the m john harrison blog

Category: Uncategorized

R&R

It’s 2001. The central character of this hilarious, unremitting and cruelly intelligent satire of privilege decides to sleep a year away, in the hope that her life will have improved by the time she wakes up. Her plan works best–at least to start with–in the supply closet underneath the stairs at the New York “art” gallery where she works. “Every time I lay down in that supply closet I went straight into black emptiness, an infinite space of nothingness. I had no visions. I had no ideas.” She’s aware of the nothingness– “I was awake in the sleep, somehow. I felt good” –and it becomes her target state. Prescription drugs become its vector. Otessa Mossfegh’s observational skills are surgically accurate, her deployment of them produces effects on a spectrum from wry to savage; the picture she builds up is of a society so rotten to the core with privilege and self-involvement that it can only be ours. Expect a lot of ruffled feathers, projection and aggressive-defensive reaction to this book. Expect it to be brushed aside as unpleasant and needlessly negative–always a sign that the target’s been hit. Read my review of it at the Guardian, here.

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high ticket, obsessed & adrift

When we first see Laura Bow, she’s a lonely adolescent, self-harming with a lighted match. She’s talking by email with a friend in the US. She’s already a coder, already hooked by the urgency and excitement of a conversation that only exists between her and the computer. It’s the 1990s, and dial-up connections still make a noise like an animal in pain, and she’s just added another £150 to her parents’ phone bill. Thereafter, James Smythe slices her life for us at ten-year intervals. By 2007, things are out of hand: she’s a high-ticket professional, obsessed and simultaneously adrift–we see her in that classic old-fashioned hacker-movie style, running panickily down a line of servers in a Palo Alto corporate, trying to retrieve a deteriorating situation. 2017, she’s running down a street in Kuala Lumpur in the rain, thirty-seven years old now and pregnant. All this time she’s been building an artificial intelligence.

My review of James Smythe’s excellent AI thriller I Still Dream, in the Times Literary Supplement today (£).

on the verb

Some great chat the other night on Radio 3’s “The Verb”, with Bella Hardy, Kate Davis, Ben Myers and Simon Bainbridge, produced by Faith Lawrence & chaired by Ian McMillan. Enjoyed every minute, would ramble on helplessly about writing again. Also Kate’s poetry got me thinking about the exteriority of gritstone versus the interiority of limestone. The latter doesn’t get much of a look-in in Climbers, but provides the controlling metaphor of “Cave & Julia”.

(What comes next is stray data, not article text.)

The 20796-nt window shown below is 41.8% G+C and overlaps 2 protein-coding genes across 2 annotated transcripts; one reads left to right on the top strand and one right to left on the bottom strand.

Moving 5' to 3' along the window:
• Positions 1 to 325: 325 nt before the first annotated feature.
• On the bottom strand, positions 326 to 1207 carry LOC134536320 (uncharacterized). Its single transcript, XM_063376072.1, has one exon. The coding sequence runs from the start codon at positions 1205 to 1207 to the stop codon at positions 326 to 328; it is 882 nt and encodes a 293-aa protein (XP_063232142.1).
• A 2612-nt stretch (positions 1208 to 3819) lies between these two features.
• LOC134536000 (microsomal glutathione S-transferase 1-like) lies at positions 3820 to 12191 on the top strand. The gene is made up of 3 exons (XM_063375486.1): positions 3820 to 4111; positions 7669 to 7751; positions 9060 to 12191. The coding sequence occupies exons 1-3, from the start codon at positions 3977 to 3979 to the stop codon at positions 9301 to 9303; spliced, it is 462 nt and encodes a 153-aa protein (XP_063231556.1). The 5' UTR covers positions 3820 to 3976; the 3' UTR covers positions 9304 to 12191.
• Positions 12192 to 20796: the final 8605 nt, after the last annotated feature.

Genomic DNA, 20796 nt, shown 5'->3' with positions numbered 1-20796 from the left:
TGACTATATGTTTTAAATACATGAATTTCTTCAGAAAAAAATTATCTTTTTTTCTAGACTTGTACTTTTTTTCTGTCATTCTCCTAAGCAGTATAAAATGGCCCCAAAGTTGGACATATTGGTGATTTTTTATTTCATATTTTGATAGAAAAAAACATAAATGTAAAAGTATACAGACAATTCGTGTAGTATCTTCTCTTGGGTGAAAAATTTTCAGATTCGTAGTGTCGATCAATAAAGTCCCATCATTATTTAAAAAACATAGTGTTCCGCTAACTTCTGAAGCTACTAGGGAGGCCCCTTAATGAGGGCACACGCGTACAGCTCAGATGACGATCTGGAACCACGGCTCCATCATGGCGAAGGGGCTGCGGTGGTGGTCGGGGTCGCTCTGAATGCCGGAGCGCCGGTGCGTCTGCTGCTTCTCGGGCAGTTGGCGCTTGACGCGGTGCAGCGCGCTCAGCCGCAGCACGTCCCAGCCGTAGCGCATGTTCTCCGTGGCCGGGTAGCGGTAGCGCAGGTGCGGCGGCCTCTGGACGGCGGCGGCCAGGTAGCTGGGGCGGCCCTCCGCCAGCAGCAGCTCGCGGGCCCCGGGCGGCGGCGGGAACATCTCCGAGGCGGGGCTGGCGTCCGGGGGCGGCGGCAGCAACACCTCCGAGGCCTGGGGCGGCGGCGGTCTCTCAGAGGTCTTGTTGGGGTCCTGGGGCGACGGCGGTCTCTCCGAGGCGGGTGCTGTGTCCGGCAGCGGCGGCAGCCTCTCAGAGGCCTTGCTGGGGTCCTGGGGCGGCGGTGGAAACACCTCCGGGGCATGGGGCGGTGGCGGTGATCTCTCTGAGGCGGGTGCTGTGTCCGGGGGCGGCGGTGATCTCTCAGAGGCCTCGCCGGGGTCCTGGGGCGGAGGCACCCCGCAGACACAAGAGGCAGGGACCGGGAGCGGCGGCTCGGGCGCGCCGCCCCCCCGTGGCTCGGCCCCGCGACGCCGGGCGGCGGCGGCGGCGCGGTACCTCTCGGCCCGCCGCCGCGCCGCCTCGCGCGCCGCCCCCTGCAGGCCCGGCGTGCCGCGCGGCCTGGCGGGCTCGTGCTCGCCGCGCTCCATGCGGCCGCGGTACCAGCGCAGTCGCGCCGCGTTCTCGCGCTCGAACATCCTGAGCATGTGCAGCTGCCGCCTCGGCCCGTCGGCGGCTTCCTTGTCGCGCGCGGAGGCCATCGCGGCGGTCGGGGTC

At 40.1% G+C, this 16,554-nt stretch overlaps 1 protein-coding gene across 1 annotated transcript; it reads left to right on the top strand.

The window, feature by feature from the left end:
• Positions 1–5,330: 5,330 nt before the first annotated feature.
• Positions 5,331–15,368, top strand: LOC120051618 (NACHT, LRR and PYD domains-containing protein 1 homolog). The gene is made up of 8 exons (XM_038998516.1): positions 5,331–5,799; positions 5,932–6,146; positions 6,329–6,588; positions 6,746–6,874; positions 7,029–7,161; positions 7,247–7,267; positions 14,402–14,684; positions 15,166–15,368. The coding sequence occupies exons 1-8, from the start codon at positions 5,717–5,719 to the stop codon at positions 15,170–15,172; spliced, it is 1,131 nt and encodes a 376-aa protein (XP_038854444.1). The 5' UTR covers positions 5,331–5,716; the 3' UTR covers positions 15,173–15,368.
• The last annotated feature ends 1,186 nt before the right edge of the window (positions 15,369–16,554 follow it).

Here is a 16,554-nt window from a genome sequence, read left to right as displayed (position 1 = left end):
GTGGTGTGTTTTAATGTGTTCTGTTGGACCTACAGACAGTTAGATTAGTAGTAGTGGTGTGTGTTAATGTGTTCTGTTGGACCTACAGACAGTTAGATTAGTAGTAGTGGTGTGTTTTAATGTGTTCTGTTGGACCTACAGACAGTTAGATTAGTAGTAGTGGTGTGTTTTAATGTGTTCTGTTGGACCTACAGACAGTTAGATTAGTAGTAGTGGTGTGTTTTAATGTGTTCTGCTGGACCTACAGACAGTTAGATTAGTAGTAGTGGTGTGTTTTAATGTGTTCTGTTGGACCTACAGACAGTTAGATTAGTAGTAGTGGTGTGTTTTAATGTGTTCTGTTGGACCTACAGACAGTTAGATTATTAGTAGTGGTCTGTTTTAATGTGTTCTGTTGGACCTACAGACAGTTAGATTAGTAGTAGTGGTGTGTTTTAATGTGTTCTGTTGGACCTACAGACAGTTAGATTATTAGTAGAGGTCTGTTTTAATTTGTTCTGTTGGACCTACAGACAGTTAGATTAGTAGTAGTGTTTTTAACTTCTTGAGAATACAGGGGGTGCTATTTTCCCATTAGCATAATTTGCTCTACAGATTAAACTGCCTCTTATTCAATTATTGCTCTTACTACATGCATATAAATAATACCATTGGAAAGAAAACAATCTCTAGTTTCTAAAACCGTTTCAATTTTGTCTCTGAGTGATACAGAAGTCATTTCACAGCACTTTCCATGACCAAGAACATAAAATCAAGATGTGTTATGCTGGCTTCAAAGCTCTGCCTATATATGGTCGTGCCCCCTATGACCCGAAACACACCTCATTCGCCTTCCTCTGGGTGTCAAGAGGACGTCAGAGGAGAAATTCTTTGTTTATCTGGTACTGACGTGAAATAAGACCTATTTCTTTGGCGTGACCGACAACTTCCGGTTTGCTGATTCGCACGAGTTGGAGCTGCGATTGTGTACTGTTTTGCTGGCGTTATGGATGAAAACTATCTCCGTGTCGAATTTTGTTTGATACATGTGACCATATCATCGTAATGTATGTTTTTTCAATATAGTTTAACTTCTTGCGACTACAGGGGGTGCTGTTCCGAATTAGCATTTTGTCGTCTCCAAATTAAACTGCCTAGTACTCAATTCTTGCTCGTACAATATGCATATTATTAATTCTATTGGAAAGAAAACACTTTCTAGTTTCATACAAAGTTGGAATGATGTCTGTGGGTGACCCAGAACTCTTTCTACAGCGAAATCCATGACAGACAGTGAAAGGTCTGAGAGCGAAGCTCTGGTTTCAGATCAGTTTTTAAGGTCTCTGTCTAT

my idea of nature writing

I bought a set of cheap cast iron dumbells. They arrived in the kind of plastic case you associate with home drilling equipment, which smelled strongly of whatever compound the manufacturer had used to keep the iron from rusting. It was an intrusive smell–not quite mineral, not quite organic–so, since I intended to store the weights in the case, I put it out on the balcony & left it to the cleansing rain of Suburb Barnes. It’s been out there ever since. Internally it has the shape of a set of dumbells with the weights affixed in increasing rather than decreasing size, & it opens flat. Within hours these graded rectangles were full of water. A few days later the squirrel turned up &, after an angry look around to make sure nobody wanted to make anything of it, took a drink. She’s been visiting the new pond daily ever since. If I keep still I can watch her suck it up, an act she performs with as much aggressive, whole-body physicality as she does everything else. Chemical residues don’t seem to have turned her into any more of a monster than she already was. I’ve had a lot of use out of the weights and now the squirrel has too. I was wondering: if I introduced a few small fish, would I perhaps attract a heron.

This was blogged as “country matters”, January 9, 2013

photos Cath Phillips

entangled

insects, lawnmowers, dogs. hot cars on the rolling road, running up to 5000rpm then going abruptly off the cliff’s edge into silence. “How do!” “How do!” “How do!” in the street. hot cars in the street, rumbling & banging on the over-run as they square up for the roundabout. the rag & bone man’s cry, which isn’t a cry at all but a four-note bugle call slowed to a gurgle by some kind of ancient ice cream van sound system and which I have been failing to write this five years. sun on the lawn. baked walls. sun in the street. beyonce in hot cars. washing machines that grind away as if at stones. light aircraft nauseously repeat the same pattern across the breadth of this May afternoon. flashes of light from windscreens. “How do!” at the greengrocer’s. “How do!” outside the pub. None of these things are happening in memories from being eight years old except one–light flashing off shallow rippling water in partial roadside shade–and yet they somehow all are.

the shape of the ruins